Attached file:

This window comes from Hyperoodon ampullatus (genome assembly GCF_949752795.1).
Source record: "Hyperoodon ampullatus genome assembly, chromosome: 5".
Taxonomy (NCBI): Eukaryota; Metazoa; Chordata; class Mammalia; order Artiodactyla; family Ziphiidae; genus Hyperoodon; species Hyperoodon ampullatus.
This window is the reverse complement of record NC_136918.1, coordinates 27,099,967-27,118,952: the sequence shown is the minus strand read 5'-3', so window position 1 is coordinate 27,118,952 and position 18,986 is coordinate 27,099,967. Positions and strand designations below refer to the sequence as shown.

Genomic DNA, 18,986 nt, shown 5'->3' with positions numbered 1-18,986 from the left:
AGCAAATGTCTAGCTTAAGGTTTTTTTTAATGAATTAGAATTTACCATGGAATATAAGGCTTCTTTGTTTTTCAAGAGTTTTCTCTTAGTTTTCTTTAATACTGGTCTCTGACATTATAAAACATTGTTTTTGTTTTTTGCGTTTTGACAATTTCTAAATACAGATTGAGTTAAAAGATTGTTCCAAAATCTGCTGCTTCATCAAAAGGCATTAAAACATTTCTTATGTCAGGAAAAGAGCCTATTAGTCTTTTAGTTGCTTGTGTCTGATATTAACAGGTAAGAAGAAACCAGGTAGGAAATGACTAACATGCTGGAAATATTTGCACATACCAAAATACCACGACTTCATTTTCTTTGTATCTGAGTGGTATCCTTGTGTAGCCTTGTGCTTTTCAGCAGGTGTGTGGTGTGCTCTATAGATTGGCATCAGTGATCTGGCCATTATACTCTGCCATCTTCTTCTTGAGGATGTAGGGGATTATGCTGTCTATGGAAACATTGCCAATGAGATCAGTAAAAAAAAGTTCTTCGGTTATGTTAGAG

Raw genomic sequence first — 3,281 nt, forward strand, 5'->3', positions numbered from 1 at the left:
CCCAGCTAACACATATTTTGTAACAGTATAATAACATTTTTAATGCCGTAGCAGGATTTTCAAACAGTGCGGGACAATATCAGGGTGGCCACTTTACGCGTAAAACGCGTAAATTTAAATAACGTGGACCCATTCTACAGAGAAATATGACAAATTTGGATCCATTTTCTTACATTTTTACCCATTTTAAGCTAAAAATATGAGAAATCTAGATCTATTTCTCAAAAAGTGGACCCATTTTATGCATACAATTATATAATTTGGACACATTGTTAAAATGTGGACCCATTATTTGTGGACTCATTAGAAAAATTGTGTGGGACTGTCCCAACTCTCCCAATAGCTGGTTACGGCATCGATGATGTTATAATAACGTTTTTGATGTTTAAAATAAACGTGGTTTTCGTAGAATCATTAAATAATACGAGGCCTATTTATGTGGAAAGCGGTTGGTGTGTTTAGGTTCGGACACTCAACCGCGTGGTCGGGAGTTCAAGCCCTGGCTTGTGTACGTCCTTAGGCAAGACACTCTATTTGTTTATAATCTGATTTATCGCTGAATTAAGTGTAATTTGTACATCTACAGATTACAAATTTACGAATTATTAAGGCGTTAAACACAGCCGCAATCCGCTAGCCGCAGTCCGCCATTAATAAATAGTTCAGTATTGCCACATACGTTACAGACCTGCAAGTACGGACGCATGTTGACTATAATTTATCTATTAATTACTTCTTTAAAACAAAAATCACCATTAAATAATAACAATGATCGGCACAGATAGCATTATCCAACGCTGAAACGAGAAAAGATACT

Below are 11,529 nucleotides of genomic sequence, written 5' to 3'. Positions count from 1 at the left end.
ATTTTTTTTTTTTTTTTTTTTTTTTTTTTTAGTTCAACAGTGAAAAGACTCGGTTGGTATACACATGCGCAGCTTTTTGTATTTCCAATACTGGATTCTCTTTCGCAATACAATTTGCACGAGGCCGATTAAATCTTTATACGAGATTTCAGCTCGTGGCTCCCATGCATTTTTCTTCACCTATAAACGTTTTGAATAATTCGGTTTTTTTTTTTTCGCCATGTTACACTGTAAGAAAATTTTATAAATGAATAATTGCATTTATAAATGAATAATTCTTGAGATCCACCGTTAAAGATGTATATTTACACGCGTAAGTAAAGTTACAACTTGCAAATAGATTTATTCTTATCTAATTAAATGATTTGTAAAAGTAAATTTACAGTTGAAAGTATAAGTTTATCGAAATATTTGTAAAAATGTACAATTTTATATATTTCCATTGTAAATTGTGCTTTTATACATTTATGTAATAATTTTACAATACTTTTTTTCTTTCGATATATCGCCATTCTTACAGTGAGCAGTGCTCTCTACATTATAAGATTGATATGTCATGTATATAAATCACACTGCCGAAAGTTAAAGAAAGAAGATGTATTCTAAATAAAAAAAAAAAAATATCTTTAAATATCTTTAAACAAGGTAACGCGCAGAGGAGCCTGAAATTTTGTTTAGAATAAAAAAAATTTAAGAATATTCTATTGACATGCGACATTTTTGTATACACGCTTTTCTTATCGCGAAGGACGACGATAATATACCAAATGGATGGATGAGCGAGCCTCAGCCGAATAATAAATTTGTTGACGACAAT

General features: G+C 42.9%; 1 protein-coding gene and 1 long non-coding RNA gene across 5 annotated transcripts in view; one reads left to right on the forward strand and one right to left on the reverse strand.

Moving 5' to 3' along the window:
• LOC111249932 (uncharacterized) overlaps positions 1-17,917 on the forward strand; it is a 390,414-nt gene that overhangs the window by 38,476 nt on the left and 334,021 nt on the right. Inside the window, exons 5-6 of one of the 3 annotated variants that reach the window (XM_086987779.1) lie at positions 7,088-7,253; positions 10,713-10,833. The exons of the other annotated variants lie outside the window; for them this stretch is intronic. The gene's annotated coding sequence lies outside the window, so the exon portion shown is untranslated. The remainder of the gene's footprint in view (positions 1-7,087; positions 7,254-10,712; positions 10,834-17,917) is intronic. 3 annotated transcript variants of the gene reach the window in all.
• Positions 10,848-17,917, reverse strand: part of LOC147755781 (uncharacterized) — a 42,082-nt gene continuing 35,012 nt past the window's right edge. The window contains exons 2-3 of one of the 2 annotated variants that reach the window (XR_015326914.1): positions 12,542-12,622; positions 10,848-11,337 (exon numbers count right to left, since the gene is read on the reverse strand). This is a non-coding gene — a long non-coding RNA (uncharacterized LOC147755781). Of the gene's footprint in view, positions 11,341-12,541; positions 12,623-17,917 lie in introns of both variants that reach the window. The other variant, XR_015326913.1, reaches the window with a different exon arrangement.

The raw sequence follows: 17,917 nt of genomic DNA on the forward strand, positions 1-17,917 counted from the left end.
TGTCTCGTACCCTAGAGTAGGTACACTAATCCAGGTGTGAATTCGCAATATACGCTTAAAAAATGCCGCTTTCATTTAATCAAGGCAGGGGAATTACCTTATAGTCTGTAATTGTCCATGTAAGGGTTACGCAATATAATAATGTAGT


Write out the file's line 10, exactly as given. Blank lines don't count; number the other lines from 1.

ATTTTTTTTTTTTTTTTTTTTTTTTTTTTTAGTTCAACAGTGAAAAGACTCGGTTGGTATACACATGCGCAGCTTTTTGTATTTCCAATACTGGATTCTCTTTCGCAATACAATTTGCACGAGGCCGATTAAATCTTTATACGAGATTTCAGCTCGTGGCTCCCATGCATTTTTCTTCACCTATAAACGTTTTGAATAATTCGGTTTTTTTTTTTTCGCCATGTTACACTGTAAGAAAATTTTATAAATGAATAATTGCATTTATAAATGAATAATTCTTGAGATCCACCGTTAAAGATGTATATTTACACGCGTAAGTAAAGTTACAACTTGCAAATAGATTTATTCTTATCTAATTAAATGATTTGTAAAAGTAAATTTACAGTTGAAAGTATAAGTTTATCGAAATATTTGTAAAAATGTACAATTTTATATATTTCCATTGTAAATTGTGCTTTTATACATTTATGTAATAATTTTACAATACTTTTTTTCTTTCGATATATCGCCATTCTTACAGTGAGCAGTGCTCTCTACATTATAAGATTGATATGTCATGTATATAAATCACACTGCCGAAAGTTAAAGAAAGAAGATGTATTCTAAATAAAAAAAAAAAAATATCTTTAAATATCTTTAAACAAGGTAACGCGCAGAGGAGCCTGAAATTTTGTTTAGAATAAAAAAAATTTAAGAATATTCTATTGACATGCGACATTTTTGTATACACGCTTTTCTTATCGCGAAGGACGACGATAATATACCAAATGGATGGATGAGCGAGCCTCAGCCGAATAATAAATTTGTTGACGACAAT